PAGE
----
Can I be friends with my team if I’m the boss?

I get told over and over that the leader can’t be friends with their team. That they can’t address poor behaviour or make the hard calls if they have a drink with their staff outside of the office.

I recognise that some situations can be quite tricky. But as a leader it is vital that you have a good relationship with your team members.

Because the problems of our team members become our own; that is they impact on how our team performs.

We need to know what is going on with all the members of our team. We need to have a relationship with them.

This takes time. Lots of time. You can’t rush relationships. Saying hello in the morning and goodbye at the end of the day is not a relationship.

Those relationships are crucial when we have to give feedback.

It’s much easier to tell someone that there is a problem if you have a relationship with them. You will know how to start that conversation; you will be in a better position to manage that situation. You will be able to provide empathy because you will have some understanding as to what is going on in their life that might impacting on their performance at work.

Get to know your team. Break bread together. Take an interest in their personal life. Know what football team they barrack for. Your not a robot – you’re their leader.

Do you owe your team an apology?

Being a leader is probably one of the hardest roles a person can have.

It comes with so much responsibility.

We are constantly challenged, tested, confronted. We witness behaviour that is not okay. We see mistakes being made. We have a responsibility to deal with it.

What message are we giving our team if we tolerate poor behaviour such as letting a staff member talk down to someone else; take credit for someone else’s work or totally dominating a meeting?

How can we say that bullying behaviour will not be tolerated in our office, if we in fact let bullying behaviour go unchecked?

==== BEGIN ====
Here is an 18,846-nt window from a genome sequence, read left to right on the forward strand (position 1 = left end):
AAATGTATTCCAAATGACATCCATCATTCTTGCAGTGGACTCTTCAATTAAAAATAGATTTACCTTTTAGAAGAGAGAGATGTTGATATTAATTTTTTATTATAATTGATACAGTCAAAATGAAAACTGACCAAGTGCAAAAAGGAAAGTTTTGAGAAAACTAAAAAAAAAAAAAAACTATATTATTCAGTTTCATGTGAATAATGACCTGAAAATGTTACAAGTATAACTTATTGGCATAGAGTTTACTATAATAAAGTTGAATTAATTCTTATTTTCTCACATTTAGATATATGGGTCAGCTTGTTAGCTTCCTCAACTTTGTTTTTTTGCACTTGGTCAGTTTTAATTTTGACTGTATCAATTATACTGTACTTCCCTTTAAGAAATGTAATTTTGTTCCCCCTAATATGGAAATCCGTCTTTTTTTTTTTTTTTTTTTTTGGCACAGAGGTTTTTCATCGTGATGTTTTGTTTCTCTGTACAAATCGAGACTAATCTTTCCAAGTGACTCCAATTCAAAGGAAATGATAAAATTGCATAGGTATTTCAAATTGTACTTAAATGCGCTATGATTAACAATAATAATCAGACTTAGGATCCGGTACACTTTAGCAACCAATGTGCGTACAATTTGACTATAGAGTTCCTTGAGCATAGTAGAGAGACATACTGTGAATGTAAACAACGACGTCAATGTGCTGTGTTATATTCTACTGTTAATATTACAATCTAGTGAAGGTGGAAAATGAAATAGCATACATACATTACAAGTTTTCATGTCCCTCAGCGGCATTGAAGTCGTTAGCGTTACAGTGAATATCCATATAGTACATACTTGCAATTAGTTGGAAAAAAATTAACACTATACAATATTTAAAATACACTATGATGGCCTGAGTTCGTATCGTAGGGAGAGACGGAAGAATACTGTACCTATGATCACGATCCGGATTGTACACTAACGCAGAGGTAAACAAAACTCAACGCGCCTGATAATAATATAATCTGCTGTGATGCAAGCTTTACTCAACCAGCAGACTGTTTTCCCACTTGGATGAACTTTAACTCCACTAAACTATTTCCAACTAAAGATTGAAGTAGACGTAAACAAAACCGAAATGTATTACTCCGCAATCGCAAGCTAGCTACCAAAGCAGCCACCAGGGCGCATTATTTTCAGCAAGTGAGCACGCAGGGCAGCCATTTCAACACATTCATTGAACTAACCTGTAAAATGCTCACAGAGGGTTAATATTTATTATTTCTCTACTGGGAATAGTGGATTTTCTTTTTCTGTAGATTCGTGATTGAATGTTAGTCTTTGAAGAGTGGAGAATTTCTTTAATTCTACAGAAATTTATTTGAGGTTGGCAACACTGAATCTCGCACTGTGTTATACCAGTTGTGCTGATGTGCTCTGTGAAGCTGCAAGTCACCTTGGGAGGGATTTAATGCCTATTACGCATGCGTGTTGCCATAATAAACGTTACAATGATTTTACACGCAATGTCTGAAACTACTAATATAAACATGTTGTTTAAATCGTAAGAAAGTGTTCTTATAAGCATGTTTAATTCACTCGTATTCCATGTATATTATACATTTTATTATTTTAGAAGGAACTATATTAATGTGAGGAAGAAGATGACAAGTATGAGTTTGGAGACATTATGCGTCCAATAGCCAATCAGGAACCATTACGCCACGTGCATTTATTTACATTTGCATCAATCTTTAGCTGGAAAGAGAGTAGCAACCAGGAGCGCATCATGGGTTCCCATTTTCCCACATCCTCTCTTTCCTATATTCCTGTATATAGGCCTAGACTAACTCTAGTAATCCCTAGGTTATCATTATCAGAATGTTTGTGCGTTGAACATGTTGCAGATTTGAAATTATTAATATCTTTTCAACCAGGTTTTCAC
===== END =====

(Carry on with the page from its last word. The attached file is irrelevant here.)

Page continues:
What are the consequences of letting bad behaviour go unchecked?

Firstly, we lose the respect of our team.

Secondly, other staff take matters into their own hands. They find ways to punish the perpetrators; they go slow, they work to rule or less. They gossip.

Thirdly, our staff will stop telling us that there is a problem because really, what’s the point?

Fourthly, we will lose our best staff because they recognise that this is not a safe workplace.

Finally, our staff say bad things about us and our company behind our backs; to members of the public outside of the organisation.

So you probably owe your team an apology if your management style has lapsed into not setting boundaries, not addressing issues when they arise, not being a leader and taking responsibility for the behaviour in your team.

More information, please

The other day I was on a plane to Melbourne.  We were off to see our grandchildren and in particular our mission was to indoctrinate them into the Port Power family.

The weather was terrible. There had been storms overnight and it was very windy.  The flight was slightly delayed.  A young man near the front of the plane and just across from me kept asking the flight attendant questions. He was clearly agitated.

The flight attendant was fantastic. She stopped and listened to him. She provided him a lot of information about why the flight was delayed. She explained how planes take off in windy conditions and how they would manage the landing in Melbourne.

She checked in on him a few times during the flight. I could see that he kept checking on where she was. She was the person who was going to ensure that this was a safe experience for him.

She was never dismissive or condescending. She was respectful and calm. This young man took up quite a lot of her attention throughout the flight; but she didn’t at any stage act as though that was a problem or that he was being annoying.

I was so impressed. She had lots of jobs to do and other people to care for. But she understood that for this young man to cope on what was potentially going to be a rocky flight, that she needed to be a rock for him.

It’s interesting to ponder on what might have been the case if she had been dismissive or condescending; or if she had told him that she didn’t have time for him.

He may have acted out. Been rude or aggressive. Potentially there may have been a scene if there had been a lot of turbulence.

The flight attendant read the situation brilliantly. She understood that this young man was scared and when people are scared they need a lot of information. It helps them process the situation.

The flight attendant showed brilliant leadership on that flight and it was a joy to watch.